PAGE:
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Travellers' questions that don't fit anywhere else This is an opportunity to ask any question, and post any notice you wish that doesn't fit into one of the other sections.
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  #1  
Old 7 Sep 2009
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How to leave an empty house?

Looks like I could be away for 6-8 weeks and I'd like to know if anyone else here has learnt from the experience of leaving their home empty.

There's the obvious stuff like unplugging the tv, emptying the fridge, bins, etc, but it's the not so obvious stuff that could end up being important, so anything you found out would be appreciated. Everything's paid by direct debit, so bills are ok and it will be winter so I'm leaving the central heating to come on for an hour or so once a day. I'll also leave a main light on. Neighbours will know I'm away so will keep an eye out and a friend will be passing by about once a week to collect and deal with the mail - but apart from that, there'll be no-one there. So, if there is anything I should know, no matter how small, it will be appreciated. It seems leaving needs as much planning as going. Thanks.

ps - I searched the site in the hope of finding a 'leaving home checklist', but no luck.
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Old 7 Sep 2009
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You could put a few lights on a timer, so they can come on in the evening for a few hours and then go off instead of staying on permanently. You didn't make mention of a garden, but overgrown grass is a tell tale sign, newspapers collecting at the front door is another one.
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  #3  
Old 7 Sep 2009
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I've got a 'light-sensitive' switch somewhere, which seemed like a good idea when I bought it years ago - just never fitted it. Have a plug timer too. Will fit that to a bedroom light. Cheers.

To be accurate, it's not actually a 'house' but a two storey 'maisonette' on the second and third floor, so no garden. One door in, one door out, with just a kitchen window to look through for anyone passing along the outside walkway. I actually call it a flat, but just said 'house' for convenience. Good point about garden though.

Just thought about going on the 'no junk mail' list too - and I'll talk to the postman to make sure all mail is pushed right through the door.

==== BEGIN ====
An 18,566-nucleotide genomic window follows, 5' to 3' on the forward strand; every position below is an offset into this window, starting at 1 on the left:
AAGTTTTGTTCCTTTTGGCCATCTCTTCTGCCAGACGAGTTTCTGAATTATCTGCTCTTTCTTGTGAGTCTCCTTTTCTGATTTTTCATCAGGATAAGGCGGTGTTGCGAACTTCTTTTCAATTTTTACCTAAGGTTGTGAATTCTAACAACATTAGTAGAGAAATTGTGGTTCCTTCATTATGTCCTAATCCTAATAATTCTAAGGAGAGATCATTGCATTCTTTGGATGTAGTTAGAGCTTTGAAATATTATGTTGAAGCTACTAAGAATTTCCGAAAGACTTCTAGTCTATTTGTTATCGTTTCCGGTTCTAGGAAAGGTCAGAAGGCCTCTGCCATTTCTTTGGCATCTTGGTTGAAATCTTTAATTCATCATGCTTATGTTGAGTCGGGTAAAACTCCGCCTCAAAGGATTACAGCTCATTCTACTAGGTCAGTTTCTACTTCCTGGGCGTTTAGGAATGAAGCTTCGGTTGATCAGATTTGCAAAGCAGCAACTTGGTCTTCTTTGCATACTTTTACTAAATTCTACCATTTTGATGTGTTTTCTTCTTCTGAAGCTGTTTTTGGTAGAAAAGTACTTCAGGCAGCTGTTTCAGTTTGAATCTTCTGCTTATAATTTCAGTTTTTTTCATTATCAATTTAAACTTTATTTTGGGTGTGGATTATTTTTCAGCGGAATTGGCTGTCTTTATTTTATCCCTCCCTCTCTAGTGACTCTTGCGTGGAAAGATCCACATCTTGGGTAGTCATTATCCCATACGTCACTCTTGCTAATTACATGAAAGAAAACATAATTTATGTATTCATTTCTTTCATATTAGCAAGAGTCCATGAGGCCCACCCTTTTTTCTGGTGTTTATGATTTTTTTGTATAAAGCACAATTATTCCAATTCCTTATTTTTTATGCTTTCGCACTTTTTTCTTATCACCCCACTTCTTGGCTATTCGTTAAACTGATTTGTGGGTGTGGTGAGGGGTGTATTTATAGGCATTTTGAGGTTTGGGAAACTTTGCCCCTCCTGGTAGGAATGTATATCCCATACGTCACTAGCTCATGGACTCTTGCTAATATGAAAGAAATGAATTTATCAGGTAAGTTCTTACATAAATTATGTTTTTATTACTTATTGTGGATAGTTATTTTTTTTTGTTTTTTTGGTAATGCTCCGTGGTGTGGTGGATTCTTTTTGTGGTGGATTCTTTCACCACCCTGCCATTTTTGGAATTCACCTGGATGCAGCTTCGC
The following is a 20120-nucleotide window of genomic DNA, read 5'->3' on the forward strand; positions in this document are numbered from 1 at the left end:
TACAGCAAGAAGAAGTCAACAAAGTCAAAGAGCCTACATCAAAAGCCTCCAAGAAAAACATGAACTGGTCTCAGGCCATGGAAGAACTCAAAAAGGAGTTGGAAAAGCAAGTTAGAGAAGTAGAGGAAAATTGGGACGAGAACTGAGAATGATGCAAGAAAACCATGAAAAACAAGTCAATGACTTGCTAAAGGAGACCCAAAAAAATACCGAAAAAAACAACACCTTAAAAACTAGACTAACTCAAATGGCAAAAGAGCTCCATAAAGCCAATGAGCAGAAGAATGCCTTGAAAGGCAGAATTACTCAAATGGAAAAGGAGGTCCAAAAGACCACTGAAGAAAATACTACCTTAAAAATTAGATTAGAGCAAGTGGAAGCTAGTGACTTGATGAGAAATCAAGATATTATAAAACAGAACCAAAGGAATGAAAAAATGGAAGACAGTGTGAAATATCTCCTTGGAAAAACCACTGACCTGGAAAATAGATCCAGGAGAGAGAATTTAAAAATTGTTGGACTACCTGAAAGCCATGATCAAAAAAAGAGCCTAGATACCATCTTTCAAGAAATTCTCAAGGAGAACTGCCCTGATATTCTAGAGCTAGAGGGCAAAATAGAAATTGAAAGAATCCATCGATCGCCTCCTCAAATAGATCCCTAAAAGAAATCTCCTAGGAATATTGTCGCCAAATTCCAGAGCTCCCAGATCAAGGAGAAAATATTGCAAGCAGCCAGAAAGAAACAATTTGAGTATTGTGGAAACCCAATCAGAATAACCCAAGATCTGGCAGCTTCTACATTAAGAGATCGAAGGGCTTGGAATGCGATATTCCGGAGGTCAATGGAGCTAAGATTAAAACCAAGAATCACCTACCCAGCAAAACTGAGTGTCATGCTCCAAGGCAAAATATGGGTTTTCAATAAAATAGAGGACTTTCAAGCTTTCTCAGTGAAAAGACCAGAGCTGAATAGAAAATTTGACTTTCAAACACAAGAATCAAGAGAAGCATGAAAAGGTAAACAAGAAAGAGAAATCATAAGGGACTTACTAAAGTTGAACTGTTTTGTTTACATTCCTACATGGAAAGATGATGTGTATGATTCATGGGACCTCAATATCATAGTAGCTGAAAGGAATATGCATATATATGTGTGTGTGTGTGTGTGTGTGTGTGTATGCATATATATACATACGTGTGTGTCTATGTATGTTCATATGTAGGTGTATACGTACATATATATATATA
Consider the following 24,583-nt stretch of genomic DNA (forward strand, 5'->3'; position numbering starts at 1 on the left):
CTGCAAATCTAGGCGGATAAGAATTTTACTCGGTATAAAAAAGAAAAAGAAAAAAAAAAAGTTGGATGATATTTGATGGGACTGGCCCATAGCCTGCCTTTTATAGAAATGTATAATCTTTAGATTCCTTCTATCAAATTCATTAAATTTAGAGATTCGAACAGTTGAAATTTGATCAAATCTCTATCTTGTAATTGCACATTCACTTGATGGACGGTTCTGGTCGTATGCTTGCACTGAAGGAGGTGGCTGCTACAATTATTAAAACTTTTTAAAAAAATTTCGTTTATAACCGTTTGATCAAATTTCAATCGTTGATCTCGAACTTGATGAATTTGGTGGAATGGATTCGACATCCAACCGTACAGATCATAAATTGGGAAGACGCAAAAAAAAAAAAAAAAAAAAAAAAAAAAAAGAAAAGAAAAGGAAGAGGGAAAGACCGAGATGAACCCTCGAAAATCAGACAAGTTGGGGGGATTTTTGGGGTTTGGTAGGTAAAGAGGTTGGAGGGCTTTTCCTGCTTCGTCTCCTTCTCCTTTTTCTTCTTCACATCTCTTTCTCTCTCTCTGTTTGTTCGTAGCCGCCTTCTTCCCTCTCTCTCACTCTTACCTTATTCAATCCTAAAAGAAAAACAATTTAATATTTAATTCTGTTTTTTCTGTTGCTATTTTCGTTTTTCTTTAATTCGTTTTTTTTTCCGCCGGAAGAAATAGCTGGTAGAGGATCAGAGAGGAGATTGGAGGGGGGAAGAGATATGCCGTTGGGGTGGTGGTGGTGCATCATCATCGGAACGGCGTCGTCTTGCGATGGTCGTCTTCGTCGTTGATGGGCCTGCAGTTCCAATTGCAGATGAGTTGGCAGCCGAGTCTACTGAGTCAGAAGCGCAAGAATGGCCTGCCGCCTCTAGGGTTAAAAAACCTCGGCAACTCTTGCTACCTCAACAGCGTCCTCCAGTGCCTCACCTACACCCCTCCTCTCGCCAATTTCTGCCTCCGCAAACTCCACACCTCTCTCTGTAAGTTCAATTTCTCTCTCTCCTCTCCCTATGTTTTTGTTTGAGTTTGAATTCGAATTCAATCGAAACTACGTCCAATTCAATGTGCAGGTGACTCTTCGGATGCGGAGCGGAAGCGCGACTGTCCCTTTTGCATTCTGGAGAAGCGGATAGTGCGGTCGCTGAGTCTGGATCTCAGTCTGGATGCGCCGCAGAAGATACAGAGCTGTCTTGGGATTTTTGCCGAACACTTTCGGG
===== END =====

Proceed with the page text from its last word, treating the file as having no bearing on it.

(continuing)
Really need to write this stuff down. Cheers.
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Old 7 Sep 2009
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The Water

I always turn the incoming water off at the street if I'm gone for more than a weekend, . Had the incoming pipe from the street (underground) crack and leak once while I was gone for a short time. A friend's high-pressure washing machine hose burst on another occasion, flooding the utility room and running the water bill up.

Water off = no possibility of flooding the house.
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  #5  
Old 7 Sep 2009
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Originally Posted by walkstx View Post
I always turn the incoming water off at the street if I'm gone for more than a weekend, . Had the incoming pipe from the street (underground) crack and leak once while I was gone for a short time. A friend's high-pressure washing machine hose burst on another occasion, flooding the utility room and running the water bill up.

Water off = no possibility of flooding the house.
+1. I know someone who had a pipe burst in their house while they were gone, screwed up their house big time. But another tip: when you turn the water back on, don't turn it on full force at first, let the water trickle back into the pipes for a while to minimize the risk of bursting a seal somewhere (DAMHIK).
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Old 7 Sep 2009
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We were gone for four months out of a five month journey through Europe when our house burned down! A mouse had chewed through a wire that ran under the floor of the den. That brought us home early. We left the bike with a friend and flew home. After buying a new house and furniture we returned to Spain, repacked the bike and continued the trip.
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  #7  
Old 8 Sep 2009
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I would set the heating on constant but at a low(ish) temperature.

If you've got a water-tank in the loft, leave the loft hatch open a bit just to make sure some heat gets up there. I've done a few complete rebuilds of houses because of a tiny split in the cold main in the loft. Pipe lagging doesn't keep your pipes warm and if you aren't there to draw some warmer water through then they just get colder.

Turn off any circuits you aren't using at the consumer unit (fuse-board)

Timer / photo-cell switches are a good idea. Also if you've got a driveway or allocated parking spot that is obviously yours, ask your neighbours if they can park their car on it while you are away.

I suppose a lot of it depends where you live. My mum and Dad never lock their doors (just in case the postman has a parcel or a neighbour wants to borrow something while they are out)

They did have a crime wave a little while ago though; an old chap had his push-bike nicked. It made the local newspaper and there was much talk of the country going to the dogs.

The bike turned up a few days later next to the wheelie-bin at the pub.......Just where he's left it !!!

Have fun and don't worry too much. Any sh*t that happens can be dealt with when you get back.
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Old 8 Sep 2009
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Originally Posted by Big Yellow Tractor View Post
Pipe lagging doesn't keep your pipes warm and if you aren't there to draw some warmer water through then they just get colder.
Top Tip!